Sports desk – Tennis players will not be able to plead ignorance if they test positive for banned substances, says the International Tennis Federation.
According to BBC ex-world number one Maria Sharapova, 29, had a two-year ban reduced to 15 months after the Court of Arbitration for Sport (Cas) ruled she was not told about a change in the drug’s status.
She tested positive for meldonium less than a month after it was banned.
The ITF said “appropriate steps were taken to publicise any changes”.
But, in a statement, it added: “Nonetheless, we have reviewed, and will continue to review, our processes for communicating changes to the prohibited list to players with the aim of ensuring that no player can claim that they had not been fully informed.”
Sharapova is a five-time Grand Slam winner and was Forbes’ highest-paid female athlete for 11 consecutive years, until American Serena Williams moved above her this year.
The Russian, whose suspension is backdated to the date of her first positive test on 26 January 2016, can return to action on 26 April 2017.
“I have learned from this, and I hope the ITF has as well,” she said.
Sharapova tested positive for meldonium at the Australian Open in January 2016 and an out-of-competition test on 2 February.
She said she had been taking the drug since 2006 for health reasons and was unaware it had been added to World Anti-Doping Agency’s (Wada) banned list as she knew it only by the name mildronate.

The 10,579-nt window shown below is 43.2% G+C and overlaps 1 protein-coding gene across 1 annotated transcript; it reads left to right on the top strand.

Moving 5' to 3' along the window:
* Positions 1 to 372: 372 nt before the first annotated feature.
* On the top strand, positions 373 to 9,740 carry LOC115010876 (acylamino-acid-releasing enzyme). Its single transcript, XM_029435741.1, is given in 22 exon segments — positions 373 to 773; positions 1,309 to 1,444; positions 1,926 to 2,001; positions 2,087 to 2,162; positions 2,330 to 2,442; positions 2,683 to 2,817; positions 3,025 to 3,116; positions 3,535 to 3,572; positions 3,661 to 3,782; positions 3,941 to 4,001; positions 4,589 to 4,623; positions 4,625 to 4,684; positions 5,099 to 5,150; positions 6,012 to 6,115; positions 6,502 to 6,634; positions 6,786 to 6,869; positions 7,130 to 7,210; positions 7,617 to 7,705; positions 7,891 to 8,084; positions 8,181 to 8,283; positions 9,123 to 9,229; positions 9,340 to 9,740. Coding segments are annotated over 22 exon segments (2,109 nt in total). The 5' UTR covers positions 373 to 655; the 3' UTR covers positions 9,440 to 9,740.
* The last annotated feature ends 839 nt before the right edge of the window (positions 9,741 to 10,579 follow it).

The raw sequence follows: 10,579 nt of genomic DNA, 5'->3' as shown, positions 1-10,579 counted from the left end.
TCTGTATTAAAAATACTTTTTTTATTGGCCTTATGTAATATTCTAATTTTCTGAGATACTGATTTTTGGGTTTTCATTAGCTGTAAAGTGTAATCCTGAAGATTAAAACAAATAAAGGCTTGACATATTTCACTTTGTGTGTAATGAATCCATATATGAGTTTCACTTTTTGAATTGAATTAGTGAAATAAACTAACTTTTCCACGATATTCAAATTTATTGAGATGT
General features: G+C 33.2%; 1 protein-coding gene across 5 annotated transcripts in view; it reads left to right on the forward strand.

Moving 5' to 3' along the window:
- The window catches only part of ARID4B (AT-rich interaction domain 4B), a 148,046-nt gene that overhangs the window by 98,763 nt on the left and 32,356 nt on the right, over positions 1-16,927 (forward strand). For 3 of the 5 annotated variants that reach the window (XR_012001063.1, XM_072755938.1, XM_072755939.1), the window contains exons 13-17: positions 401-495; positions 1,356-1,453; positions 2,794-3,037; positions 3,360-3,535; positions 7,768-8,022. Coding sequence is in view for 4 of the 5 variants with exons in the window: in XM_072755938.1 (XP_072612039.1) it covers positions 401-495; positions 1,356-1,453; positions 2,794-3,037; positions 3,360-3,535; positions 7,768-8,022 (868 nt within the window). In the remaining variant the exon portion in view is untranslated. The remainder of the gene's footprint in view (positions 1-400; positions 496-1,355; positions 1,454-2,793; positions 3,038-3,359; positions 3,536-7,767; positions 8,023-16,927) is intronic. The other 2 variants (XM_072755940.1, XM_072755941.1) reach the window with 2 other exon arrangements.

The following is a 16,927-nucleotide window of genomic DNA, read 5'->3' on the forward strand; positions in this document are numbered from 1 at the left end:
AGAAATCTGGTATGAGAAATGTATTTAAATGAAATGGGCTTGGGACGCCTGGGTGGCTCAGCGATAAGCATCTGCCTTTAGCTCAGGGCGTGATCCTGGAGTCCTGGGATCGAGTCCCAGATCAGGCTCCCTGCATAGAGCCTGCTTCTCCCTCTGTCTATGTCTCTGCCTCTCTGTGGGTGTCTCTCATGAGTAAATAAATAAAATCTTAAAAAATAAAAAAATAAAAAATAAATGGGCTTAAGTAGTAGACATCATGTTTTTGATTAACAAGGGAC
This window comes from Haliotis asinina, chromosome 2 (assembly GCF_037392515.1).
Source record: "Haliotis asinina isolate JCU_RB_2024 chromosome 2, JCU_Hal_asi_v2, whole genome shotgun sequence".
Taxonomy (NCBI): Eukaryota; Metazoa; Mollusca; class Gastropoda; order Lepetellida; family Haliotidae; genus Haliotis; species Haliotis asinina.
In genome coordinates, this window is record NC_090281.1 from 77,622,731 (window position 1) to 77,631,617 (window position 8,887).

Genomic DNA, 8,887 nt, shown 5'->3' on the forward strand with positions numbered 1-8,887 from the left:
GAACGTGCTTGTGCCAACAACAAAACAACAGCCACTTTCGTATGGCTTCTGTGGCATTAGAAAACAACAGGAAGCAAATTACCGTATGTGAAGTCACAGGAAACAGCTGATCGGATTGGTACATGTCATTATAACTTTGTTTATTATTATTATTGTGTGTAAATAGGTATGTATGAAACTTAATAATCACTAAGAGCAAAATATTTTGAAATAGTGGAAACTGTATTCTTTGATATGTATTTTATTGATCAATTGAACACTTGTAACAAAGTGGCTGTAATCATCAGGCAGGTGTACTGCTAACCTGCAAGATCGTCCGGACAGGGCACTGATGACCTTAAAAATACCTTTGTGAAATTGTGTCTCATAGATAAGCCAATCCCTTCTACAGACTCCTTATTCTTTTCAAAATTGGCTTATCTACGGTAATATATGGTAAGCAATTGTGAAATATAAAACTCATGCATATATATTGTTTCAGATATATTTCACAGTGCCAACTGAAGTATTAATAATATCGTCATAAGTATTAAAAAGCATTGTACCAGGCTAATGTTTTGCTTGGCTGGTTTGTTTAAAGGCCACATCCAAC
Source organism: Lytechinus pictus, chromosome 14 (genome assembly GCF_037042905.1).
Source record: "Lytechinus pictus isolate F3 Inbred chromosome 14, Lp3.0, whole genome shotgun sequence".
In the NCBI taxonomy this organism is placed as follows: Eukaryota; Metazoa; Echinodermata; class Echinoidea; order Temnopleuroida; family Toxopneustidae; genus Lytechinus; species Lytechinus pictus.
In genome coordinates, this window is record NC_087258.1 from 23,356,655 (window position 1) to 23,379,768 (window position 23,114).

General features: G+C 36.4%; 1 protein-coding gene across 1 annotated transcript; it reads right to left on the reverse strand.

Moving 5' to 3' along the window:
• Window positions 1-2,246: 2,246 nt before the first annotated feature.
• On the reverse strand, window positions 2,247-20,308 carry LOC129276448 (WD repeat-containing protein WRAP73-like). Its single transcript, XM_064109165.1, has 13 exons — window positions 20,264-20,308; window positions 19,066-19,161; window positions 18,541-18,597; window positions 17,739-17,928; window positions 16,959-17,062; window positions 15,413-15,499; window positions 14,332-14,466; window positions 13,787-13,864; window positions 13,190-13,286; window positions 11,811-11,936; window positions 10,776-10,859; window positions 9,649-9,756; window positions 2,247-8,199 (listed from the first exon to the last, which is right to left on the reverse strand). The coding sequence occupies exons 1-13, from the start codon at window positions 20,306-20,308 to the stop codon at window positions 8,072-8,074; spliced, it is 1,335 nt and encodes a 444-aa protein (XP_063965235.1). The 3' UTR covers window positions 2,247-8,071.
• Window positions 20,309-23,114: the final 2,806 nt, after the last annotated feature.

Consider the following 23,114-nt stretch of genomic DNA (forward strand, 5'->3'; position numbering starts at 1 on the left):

However, the Cas appeal hearing said Sharapova was at fault for not giving her agent “adequate instructions” in checking Wada’s prohibited list and “failing to supervise and control” her agent.
Sharapova’s lawyer, John Haggerty, called the Cas decision “a stunning repudiation of the ITF” and that “it exposes the ITF decision for what it is – pure fiction”.
“As we demonstrated before Cas, not only did the tennis anti-doping authorities fail to properly warn Maria, if you compare what the ITF did with how other federations warned athletes of the rule change, it’s a night and day difference,” he added.
The chief executive – Johan Eliasch – of one of Sharapova’s sponsors, racquet manufacturer Head, said “justice had been served” and called the original ITF decision “wholly unfair”.
Eliasch said “there is no doubt Maria broke a rule” but he claims there are inconsistencies in the anti-doping regime and changes are needed.
“This calls into question the revelations about certain Olympic athletes who were granted therapeutic use exemptions (TUEs) for substances that could most certainly be considered performance enhancing and have been proven to be performance enhancing under significant clinical testing,” added Eliasch.